Have you ever felt the inner voice that tries to talk to you before you undertake a significant task in life? It tries to explain to you whatever you are doing is right or wrong; how you should/shouldn’t be taking that step. It tries to prevent you, sometimes even instigates you to do something. It gives you a spark of an idea to start a fire within you. It tries to possess you and wouldn’t even leave you till you do what it demands of you. It can be stubborn and it can be patient yet forgiving. However most of the time, you wouldn’t forgive yourself for not listening to its voice. The ancient people believed in the intuitive insights from the seers whom they referred to as the voice from god. Buddha taught that intuition, not reason is the source of ultimate truth and wisdom. Alberta Einstein was a strong believer in the intuitive knowledge and once famously remarked: ‘I believe in intuitions and inspirations…I sometimes feel that I am right. I do not know that I am’.

Frederich August Kekule spent years trying to perfectly describe the aromatic structure of benzene. Being a hydrocarbon, benzene couldn’t be described a simple or normal paraffin structure. He spent years if not decades of his life researching unsuccessfully about the same till there came a day when he dreamt of a snake gobbling its own tail. As the ouroboros form (also represented in the figurines of Shiva Nataraja) whirled mockingly before his eyes, he describes the eureka moment as a flash of lightning which awoke him in the night. Bedazzled he spent the rest of his night working on his life’s worth of calculations. Eventually he came up with the ring structure of benzene that is so common today. It changed the world forever with a marked effect in the field of pure and applied chemistry. Of the first 5 Nobel Prizes in Chemistry, three of the winners were his students. I do not have to explain the effect it had on the hydrocarbon age and us understanding the properties of hydrocarbons.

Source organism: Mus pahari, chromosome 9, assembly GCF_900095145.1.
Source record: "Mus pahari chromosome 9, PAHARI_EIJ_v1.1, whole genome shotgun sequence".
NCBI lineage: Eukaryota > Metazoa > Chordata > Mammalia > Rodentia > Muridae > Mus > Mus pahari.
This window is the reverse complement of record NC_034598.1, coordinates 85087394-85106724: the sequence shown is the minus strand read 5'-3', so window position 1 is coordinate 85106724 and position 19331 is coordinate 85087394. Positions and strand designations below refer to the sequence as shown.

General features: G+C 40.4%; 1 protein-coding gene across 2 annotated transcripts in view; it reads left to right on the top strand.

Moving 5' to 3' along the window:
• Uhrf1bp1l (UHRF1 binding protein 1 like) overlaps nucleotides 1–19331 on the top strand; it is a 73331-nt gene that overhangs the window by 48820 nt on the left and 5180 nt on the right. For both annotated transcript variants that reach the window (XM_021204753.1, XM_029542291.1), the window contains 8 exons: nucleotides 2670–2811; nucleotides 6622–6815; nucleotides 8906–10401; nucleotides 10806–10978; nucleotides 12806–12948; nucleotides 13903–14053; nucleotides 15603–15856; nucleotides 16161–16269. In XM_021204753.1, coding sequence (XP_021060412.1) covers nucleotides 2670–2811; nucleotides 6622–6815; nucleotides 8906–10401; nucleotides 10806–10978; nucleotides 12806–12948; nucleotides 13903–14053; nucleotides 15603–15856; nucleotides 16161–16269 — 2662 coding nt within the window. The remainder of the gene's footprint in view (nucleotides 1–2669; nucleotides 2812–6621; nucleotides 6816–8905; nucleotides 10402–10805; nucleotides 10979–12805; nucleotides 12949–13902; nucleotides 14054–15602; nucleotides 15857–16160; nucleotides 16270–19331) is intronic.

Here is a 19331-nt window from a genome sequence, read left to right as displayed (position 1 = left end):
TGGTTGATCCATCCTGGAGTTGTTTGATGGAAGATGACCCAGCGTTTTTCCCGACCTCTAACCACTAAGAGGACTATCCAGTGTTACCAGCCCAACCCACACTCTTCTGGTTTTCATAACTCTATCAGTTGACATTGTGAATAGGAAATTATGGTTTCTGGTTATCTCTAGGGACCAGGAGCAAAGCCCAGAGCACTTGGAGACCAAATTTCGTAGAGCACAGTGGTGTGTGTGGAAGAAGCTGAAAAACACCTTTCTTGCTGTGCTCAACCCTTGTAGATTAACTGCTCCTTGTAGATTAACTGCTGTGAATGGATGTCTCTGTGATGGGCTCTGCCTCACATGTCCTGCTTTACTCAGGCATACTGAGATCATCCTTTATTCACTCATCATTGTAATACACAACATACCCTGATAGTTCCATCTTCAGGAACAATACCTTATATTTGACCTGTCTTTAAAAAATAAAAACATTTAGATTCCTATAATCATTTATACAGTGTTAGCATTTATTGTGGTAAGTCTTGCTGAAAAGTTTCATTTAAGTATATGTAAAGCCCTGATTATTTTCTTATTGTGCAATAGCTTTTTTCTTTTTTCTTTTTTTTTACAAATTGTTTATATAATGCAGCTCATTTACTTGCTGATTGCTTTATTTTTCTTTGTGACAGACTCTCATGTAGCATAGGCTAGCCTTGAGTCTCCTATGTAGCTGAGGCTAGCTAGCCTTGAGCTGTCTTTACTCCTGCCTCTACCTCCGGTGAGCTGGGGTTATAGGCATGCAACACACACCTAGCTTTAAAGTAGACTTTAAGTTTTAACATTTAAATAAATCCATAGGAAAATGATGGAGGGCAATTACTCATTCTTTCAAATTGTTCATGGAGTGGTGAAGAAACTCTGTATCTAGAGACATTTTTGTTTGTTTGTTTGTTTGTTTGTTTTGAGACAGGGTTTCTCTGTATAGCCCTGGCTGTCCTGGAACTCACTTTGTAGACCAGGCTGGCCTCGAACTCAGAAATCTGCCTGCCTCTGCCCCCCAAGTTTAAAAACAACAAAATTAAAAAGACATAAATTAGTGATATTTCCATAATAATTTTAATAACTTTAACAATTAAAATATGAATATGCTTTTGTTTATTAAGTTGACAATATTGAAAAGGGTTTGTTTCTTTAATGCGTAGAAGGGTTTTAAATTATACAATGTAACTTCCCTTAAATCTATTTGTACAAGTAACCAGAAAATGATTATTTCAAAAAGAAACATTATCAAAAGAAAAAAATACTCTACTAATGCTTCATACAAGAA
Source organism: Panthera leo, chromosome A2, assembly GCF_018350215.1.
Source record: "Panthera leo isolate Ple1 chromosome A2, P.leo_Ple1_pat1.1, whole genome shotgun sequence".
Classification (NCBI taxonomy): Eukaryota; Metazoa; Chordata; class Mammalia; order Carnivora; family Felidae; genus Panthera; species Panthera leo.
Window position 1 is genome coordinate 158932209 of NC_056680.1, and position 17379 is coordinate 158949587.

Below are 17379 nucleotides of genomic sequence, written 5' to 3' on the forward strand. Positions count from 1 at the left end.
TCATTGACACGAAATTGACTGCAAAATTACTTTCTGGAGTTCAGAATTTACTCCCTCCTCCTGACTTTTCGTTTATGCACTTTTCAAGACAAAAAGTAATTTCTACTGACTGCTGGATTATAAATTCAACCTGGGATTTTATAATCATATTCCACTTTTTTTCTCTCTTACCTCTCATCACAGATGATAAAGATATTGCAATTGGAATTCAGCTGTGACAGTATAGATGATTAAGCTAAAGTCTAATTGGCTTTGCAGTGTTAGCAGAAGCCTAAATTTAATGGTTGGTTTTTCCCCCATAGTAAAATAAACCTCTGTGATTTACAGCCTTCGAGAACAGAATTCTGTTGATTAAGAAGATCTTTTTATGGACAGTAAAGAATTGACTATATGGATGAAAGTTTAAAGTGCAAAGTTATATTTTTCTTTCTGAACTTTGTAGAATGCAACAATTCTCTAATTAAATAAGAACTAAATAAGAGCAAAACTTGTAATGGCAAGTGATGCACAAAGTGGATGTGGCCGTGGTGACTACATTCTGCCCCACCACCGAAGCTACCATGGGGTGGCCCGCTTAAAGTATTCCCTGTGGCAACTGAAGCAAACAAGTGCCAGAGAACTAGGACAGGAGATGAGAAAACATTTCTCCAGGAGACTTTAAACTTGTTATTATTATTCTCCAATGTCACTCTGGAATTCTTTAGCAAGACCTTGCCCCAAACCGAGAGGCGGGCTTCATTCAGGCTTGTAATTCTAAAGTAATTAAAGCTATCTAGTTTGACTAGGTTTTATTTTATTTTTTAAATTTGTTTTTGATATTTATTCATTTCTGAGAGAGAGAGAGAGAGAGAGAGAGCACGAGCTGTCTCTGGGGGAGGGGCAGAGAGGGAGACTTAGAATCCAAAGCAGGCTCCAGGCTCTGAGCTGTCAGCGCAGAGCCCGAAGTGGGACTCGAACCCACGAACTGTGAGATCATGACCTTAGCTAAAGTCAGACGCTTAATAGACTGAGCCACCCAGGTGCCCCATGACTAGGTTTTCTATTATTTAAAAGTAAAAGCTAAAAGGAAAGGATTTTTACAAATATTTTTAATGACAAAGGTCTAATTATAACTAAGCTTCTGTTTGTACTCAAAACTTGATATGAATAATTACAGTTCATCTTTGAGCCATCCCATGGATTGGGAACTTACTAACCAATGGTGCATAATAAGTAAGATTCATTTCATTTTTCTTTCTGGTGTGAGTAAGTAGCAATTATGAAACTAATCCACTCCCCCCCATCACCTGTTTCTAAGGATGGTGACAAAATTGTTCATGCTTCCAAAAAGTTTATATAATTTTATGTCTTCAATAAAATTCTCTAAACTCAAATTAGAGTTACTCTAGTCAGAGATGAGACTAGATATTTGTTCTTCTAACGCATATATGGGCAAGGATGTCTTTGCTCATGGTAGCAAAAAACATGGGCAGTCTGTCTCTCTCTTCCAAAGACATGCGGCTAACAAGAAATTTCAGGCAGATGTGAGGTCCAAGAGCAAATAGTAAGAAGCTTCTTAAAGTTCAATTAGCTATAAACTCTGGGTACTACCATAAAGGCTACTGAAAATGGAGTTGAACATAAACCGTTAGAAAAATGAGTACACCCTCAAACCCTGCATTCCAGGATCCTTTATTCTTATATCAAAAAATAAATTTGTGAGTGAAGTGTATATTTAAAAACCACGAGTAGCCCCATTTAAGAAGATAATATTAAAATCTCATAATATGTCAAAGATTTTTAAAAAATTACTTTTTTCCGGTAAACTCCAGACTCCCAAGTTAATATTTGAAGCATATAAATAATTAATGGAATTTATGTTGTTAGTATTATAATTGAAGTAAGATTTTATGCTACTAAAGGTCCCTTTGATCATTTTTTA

Let us think for a moment as to who gave Kekule that idea or intuition? What made him dream about that snake? Is it the voice of God? Is it the spirits of the world as claimed by Aboriginals or natives? The whole premise about the movie Interstellar is based on how the future humans build the tesseract for Cooper to reach out to his daughter. Any ordinary viewer of that movie would try to shrug off the strange happenings in the library that the young girl witnesses in the beginning of the movie as cinematic liberties being used to tell a story. The same viewer would be dumbfounded in the end when it turns out that it was her father who was trying to communicate with her supposedly from the future in the tesseract about the impending doom to humanity. The concept explained in the movie is Vedic in nature wherein it is mentioned that all human life is connected like the Indra’s net and there is a universal consciousness which transcends time and space.